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Source: Twitter

Greenhouse In Antarctica Has Successful First Harvest

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With average temperatures in Antarctica hovering at well below zero, suffice to say raising crops there is a challenge. But that's exactly what makes the location an ideal test site for a project designed to one day help astronauts grow food on Mars or the Moon, and to compensate for food shortages in harsh climates. So far the trial is a success: Scientists there just completed their first harvest.

The German Aerospace Center DLR and gardener Paul Zabel have been running the project in a greenhouse at German Neumeyer-Station III without daylight or dirt, and plenty of challenges -- from equipment malfunctions to falling temperatures.

"After sowing the seeds in mid-February, I had to deal with some unexpected problems, such as minor system failures and the strongest storm in more than a year," Zabel told DW. "Fortunately, all these things could be fixed and overcome."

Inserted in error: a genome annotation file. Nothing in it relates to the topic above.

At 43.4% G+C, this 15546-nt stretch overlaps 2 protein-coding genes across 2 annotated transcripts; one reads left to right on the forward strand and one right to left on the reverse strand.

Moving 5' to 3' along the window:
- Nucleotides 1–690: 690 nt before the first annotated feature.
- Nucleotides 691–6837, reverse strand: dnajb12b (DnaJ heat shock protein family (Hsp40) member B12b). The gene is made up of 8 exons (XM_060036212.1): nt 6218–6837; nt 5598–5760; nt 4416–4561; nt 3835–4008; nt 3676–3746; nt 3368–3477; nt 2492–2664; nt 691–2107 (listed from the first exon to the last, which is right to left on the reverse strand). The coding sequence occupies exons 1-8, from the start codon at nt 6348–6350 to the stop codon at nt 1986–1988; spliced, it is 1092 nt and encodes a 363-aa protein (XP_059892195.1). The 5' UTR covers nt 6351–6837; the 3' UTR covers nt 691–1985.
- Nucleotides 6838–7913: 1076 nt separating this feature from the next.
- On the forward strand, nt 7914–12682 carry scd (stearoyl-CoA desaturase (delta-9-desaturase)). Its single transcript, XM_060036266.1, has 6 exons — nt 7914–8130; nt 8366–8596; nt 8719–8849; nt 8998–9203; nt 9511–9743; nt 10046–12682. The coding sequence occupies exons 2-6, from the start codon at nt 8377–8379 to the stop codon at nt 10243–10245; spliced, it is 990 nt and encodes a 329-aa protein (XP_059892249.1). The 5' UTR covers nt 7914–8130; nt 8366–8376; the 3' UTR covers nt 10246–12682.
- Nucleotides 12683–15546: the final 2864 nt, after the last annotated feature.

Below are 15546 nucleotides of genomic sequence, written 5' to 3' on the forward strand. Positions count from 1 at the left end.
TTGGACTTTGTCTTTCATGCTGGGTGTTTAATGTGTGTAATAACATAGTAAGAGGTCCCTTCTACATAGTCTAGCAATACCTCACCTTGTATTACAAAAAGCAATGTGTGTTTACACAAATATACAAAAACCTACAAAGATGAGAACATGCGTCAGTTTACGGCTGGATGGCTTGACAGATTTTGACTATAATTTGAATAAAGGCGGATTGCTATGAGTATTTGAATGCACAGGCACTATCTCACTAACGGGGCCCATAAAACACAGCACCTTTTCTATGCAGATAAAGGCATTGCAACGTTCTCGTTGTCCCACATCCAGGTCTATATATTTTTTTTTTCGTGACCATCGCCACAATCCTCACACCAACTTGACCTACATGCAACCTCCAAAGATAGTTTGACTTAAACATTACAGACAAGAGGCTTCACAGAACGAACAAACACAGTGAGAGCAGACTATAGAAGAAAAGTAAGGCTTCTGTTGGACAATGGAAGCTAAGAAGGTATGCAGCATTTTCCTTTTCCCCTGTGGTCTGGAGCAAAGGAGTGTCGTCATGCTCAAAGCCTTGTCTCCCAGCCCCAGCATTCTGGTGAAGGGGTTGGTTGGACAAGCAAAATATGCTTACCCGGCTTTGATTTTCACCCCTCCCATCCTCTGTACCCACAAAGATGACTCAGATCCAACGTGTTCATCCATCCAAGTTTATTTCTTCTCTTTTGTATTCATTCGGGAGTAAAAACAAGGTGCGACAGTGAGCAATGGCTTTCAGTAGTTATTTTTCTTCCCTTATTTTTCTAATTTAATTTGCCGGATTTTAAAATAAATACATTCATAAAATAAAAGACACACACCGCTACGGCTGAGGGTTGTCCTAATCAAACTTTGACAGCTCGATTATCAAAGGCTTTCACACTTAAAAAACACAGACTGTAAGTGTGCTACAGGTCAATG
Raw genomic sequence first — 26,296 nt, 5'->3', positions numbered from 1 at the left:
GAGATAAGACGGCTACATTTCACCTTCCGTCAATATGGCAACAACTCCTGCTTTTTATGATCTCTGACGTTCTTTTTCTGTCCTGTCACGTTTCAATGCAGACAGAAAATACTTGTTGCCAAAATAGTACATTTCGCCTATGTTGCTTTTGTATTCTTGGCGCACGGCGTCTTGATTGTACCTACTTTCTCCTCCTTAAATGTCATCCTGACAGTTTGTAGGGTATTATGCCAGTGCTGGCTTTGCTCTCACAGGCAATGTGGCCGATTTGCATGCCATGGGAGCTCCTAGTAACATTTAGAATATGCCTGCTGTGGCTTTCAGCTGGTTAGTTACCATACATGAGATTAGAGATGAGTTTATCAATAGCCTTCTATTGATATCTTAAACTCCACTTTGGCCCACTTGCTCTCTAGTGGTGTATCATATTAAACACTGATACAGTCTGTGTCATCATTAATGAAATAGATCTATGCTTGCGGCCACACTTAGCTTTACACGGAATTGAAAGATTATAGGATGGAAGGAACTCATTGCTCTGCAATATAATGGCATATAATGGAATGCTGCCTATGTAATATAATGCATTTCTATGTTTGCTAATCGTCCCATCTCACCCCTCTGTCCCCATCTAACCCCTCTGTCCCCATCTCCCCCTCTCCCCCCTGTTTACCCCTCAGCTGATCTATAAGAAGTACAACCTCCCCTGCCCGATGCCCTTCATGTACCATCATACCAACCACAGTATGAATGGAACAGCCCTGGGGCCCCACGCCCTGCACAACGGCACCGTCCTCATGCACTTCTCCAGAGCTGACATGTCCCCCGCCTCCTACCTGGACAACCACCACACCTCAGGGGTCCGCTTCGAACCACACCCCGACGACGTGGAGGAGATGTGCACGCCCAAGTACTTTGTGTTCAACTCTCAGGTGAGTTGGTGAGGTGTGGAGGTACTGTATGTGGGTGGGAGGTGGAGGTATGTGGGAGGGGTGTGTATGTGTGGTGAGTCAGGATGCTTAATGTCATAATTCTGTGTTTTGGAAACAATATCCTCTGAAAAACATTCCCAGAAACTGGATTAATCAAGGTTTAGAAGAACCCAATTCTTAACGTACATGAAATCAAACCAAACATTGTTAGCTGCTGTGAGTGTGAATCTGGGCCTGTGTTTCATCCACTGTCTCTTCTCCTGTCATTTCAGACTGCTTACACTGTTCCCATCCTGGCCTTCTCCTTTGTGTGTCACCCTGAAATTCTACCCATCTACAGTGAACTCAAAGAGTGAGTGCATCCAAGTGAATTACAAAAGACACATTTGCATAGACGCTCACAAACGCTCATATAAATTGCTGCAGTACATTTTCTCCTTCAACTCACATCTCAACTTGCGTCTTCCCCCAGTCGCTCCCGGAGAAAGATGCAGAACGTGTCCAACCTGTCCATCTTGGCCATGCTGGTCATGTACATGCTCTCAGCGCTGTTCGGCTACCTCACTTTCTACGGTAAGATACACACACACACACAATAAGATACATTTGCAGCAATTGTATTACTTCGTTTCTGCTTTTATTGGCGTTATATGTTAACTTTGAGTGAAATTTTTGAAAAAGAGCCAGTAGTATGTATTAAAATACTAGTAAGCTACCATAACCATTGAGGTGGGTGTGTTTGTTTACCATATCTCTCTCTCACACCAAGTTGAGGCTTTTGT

Once things were up and running, researchers were able to successfully harvest eight pounds of salad greens, 18 cucumbers and 70 radishes. Project leaders told the Associated Press that they hope by May to be harvesting around 8 pounds every week.

To make the crops thrive, scientists are using a closed-loop water cycle with melted, purified ice from the station. The water is added to a nutrient solution and sprayed on the plants every five to 10 minutes. Artificial lighting stands in for sunshine, with a custom LED system comprised of individually controlled lights that shine on the plans 16 hours a day. Carbon dioxide tanks keep the air levels just right for the plants. Zabel and his team of 10 scientists tend to the greenhouse for three to four hours each day.

Project manager Daniel Schubert told DW that all the crops are growing successfully in the greenhouse, from the greens and radishes to the tomatoes and peppers: "We have learned a lot about self-sufficient plant breeding in the last few weeks," he said. "it has become clear that Antarctica is an ideal test field for our research."